How do you solve the Bay Area housing crisis?
That deceptively concise question has been driving the work of our members and staff for the better part of the last year. Indeed, beyond any other issue area, the topic of housing was identified by our members as the primary area where they felt that ULI could best utilize our strengths to discern, convene, and help to build consensus around solutions and a tangible path forward.
The sold-out Housing the Bay Summit, ULI SF hosted on March 23rd at Hotel Nikko, was the culmination of much of this work. The 400-person crowd engaged in a solutions-oriented dialogue around three discrete issue areas that were identified as starting points related to the housing crisis: the cost of building in the Bay Area, “missing middle” financing, and public processes.
While the ideas that came out of the Summit are nuanced, diverse, and complex, the ultimate consensus fell into a few larger themes:
- Housing and equity are undeniably linked — we cannot talk about addressing the housing crisis without taking systemic inequities into account.
- There is significant potential and interest in approaching the housing crisis on a regional level.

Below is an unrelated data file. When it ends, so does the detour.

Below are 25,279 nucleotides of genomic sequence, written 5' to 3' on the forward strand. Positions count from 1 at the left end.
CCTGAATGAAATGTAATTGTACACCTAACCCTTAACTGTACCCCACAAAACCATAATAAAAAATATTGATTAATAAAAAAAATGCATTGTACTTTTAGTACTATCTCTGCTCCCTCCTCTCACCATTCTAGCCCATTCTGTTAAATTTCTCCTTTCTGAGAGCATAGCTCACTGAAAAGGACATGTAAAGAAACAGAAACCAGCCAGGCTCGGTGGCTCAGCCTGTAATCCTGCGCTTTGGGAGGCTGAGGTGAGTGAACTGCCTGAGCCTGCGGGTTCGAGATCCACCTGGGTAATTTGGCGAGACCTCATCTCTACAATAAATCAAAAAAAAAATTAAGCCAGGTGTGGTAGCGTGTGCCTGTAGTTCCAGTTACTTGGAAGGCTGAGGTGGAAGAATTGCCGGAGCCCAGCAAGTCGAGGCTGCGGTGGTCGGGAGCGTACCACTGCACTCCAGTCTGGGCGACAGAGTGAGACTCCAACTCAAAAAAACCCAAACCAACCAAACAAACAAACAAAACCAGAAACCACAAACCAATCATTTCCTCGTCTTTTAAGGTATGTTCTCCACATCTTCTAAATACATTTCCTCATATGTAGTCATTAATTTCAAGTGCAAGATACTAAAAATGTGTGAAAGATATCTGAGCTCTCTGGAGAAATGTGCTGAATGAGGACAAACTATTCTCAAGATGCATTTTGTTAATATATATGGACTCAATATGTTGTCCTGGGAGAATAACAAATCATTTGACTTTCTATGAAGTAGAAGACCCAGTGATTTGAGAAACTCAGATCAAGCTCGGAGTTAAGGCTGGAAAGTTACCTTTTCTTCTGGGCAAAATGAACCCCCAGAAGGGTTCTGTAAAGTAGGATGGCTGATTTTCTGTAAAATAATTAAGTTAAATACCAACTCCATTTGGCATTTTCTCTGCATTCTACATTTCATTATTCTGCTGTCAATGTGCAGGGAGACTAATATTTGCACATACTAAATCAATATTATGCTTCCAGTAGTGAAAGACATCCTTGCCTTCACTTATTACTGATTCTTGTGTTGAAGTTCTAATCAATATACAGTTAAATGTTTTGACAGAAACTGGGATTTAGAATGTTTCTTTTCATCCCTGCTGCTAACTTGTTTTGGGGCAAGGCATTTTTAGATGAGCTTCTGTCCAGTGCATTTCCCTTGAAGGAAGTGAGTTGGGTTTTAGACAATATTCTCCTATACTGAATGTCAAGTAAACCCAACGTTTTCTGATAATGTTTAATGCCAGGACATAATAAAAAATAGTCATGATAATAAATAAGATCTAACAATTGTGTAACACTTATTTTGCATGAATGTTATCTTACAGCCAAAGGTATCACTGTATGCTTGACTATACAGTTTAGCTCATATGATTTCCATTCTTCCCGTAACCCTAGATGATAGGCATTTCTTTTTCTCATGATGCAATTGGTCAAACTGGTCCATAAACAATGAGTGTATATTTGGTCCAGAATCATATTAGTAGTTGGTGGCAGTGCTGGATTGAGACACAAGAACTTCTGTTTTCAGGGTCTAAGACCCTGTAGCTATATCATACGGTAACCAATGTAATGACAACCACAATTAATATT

- Rethinking the state tax system could have a major impact on how cities derive their revenue and create priorities around development.
- Community processes should be more democratic, inclusive, and better aligned with the needs of communities.
With these thematic outputs in-hand, our Housing the Bay Steering Committee will be working over the coming months to develop next steps in our work to fight the housing crisis in the Bay Area.
This work will include topics such as:
- Modular construction;
- The latest state policies coming out of Sacramento;
- What the next phase of redevelopment will look like; and
- Inclusive, equitable development that supports all communities.
For ULI San Francisco, the Housing the Bay Summit will help to better inform and engage our members and provide us with a platform to identify and promote best practices as our members and staff continue to work on this increasingly important issue.